Powell Center Working Group Products - Mon, 09/24/2018 - 14:28
Abstract

The distribution of pattern across scales has predictive power in the analysis of complex systems. Discontinuity approaches remain a fruitful avenue of research in the quest for quantitative measures of resilience because discontinuity analysis provides an objective means of identifying scales in complex systems and facilitates delineation of hierarchical patterns in processes, structure, and resources. However, current discontinuity methods have been considered too subjective, too complicated and opaque, or have become computationally obsolete; given the ubiquity of discontinuities in ecological and other complex systems, a simple and transparent method for detection is needed. In this study, we present a method to detect discontinuities in census data based on resampling of a neutral model and provide the R code used to run the analyses. This method has the potential for advancing basic and applied ecological research.

Modeling the Effects of Turbulence on Hyporheic Exchange and Local‐to‐Global Nutrient Processing in Streams

Powell Center Working Group Products - Mon, 09/17/2018 - 09:17
Abstract

New experimental techniques are allowing, for the first time, direct visualization of mass and momentum transport across the sediment‐water interface in streams. These experimental insights are catalyzing a renaissance in our understanding of the role stream turbulence plays in a host of critical ecosystem services, including nutrient cycling. In this commentary, we briefly review the nature of stream turbulence and its role in hyporheic exchange and nutrient cycling in streams. A simple process‐based model, borrowed from biochemical engineering, provides the link between empirical relationships for grain‐scale turbulent mixing and nutrient processing at reach, catchment, continental, and global scales.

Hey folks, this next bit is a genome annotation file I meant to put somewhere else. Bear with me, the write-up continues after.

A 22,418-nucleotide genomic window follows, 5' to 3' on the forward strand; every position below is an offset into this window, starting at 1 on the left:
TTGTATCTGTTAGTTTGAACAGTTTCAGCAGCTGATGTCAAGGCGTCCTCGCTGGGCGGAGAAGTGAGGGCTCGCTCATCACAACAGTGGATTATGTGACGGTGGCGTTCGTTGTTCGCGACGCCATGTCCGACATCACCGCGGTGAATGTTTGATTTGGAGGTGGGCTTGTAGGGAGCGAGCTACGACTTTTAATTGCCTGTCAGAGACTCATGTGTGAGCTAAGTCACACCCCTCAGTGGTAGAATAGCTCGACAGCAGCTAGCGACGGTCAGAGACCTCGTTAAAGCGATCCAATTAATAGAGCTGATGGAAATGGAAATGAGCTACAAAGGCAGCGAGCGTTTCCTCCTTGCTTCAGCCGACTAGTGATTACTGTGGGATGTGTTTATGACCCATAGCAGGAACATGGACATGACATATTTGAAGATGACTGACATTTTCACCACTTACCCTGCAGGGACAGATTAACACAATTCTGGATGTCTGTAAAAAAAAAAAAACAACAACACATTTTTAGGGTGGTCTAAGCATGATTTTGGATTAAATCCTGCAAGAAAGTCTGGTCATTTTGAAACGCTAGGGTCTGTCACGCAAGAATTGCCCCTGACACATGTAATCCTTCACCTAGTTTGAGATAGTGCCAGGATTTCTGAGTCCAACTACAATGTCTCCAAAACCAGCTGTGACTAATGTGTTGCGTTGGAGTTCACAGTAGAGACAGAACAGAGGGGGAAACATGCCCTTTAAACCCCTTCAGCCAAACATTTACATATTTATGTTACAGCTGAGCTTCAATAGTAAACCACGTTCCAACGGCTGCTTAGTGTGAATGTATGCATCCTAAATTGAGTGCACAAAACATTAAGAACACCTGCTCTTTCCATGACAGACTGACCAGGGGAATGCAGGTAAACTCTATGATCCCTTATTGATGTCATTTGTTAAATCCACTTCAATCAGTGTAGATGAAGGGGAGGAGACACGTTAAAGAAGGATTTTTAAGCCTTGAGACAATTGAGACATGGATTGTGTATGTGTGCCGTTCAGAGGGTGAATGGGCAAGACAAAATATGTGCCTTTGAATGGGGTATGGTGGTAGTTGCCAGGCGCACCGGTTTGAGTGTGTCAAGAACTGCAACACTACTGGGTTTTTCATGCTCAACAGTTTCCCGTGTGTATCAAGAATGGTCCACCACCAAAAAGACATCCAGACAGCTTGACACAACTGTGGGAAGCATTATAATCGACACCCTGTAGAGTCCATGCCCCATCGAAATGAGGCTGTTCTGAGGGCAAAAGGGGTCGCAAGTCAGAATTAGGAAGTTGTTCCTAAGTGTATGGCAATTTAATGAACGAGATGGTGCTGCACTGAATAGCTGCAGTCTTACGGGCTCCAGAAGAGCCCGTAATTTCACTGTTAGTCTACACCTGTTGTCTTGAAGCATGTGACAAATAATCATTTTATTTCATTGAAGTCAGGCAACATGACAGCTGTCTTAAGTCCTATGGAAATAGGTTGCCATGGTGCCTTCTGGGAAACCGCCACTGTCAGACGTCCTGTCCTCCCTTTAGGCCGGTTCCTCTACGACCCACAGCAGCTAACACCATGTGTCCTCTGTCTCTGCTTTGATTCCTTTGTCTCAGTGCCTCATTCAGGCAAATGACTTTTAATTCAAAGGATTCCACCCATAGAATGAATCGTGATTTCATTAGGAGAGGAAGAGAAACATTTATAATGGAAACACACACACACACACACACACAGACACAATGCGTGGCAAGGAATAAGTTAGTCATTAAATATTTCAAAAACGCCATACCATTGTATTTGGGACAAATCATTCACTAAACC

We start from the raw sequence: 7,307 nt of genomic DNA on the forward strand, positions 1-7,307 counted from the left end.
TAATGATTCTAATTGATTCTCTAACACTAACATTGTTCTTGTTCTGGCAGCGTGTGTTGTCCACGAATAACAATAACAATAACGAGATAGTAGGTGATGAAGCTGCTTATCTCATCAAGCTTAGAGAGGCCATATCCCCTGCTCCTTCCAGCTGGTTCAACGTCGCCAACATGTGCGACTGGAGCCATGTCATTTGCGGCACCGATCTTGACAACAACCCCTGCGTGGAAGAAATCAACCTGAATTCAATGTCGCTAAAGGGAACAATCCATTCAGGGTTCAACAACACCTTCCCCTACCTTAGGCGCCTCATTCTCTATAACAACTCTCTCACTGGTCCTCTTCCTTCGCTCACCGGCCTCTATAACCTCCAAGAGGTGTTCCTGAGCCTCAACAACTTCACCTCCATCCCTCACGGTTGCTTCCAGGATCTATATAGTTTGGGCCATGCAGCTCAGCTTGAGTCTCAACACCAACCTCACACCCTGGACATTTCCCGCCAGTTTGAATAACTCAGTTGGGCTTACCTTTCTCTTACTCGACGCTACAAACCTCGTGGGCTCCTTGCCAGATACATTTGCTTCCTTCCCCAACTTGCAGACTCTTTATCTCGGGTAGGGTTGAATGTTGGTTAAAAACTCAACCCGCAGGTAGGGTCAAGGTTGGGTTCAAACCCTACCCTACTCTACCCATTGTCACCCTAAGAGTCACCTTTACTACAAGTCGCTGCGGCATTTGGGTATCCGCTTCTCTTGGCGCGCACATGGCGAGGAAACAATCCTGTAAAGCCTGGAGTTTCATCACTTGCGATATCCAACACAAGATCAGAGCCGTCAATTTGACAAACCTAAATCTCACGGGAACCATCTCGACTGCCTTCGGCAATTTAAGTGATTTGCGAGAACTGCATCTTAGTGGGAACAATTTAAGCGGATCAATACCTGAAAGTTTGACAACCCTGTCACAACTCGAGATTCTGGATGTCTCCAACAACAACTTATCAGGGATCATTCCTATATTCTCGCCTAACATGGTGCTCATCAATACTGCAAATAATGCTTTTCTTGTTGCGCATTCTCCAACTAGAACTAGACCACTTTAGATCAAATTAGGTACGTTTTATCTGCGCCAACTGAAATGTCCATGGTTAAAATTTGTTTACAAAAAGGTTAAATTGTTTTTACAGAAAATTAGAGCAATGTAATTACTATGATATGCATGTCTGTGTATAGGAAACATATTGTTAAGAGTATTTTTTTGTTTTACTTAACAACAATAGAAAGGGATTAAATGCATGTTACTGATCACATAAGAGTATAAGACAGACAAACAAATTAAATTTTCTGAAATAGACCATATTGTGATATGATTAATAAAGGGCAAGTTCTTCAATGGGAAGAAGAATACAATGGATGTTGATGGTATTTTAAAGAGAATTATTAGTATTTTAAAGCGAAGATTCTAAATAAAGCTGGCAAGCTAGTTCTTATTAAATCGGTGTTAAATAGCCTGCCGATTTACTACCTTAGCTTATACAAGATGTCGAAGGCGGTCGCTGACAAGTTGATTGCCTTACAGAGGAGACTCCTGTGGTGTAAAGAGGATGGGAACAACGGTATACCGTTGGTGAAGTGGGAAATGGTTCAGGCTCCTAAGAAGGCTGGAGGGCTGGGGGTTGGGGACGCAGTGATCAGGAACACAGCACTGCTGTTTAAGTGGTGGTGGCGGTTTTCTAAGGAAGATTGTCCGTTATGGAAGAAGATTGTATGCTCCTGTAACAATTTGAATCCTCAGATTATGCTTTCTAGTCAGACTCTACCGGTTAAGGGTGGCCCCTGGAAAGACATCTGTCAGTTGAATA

Plain Language Summary

Streams transport excess nitrogen and phosphorous from point and non‐point sources in a watershed to downstream receiving waters. But streams are not pipes. Microorganisms living in streambed sediments catalyze a broad range of redox reactions that reduce the impacts of nutrient pollution, or in some cases exacerbate it. In this commentary we discuss recent advances in our understanding of how turbulence influences the transport and biogeochemical processing of nutrients in streambed sediments, and explore how these concepts might be incorporated into stream network models of nutrient fate and transport at local‐to‐global scales.

The distribution and role of functional abundance in cross‐scale resilience

Powell Center Working Group Products - Tue, 09/11/2018 - 10:51

The cross‐scale resilience model suggests that system level ecological resilience emerges from the distribution of species’ functions within and across the spatial and temporal scales of a system. It has provided a quantitative method for calculating the resilience of a given system, and so has been a valuable contribution to a largely qualitative field. As it is currently laid out, the model accounts for the spatial and temporal scales at which environmental resources and species are present and the functional roles species play, but does not inform us about how much resource is present, or how much function is provided. In short, it does not account for abundance in the distribution of species and their functional roles within and across the scales of a system. We detail the ways in which we would expect species’ abundance to be relevant to the cross‐scale resilience model based on the extensive abundance literature in ecology. We also put forward a series of testable hypotheses that would improve our ability to anticipate and quantify how resilience is generated, and how ecosystems will (or will not) buffer recent rapid global changes. This stream of research may provide an improved foundation for the quantitative evaluation of ecological resilience.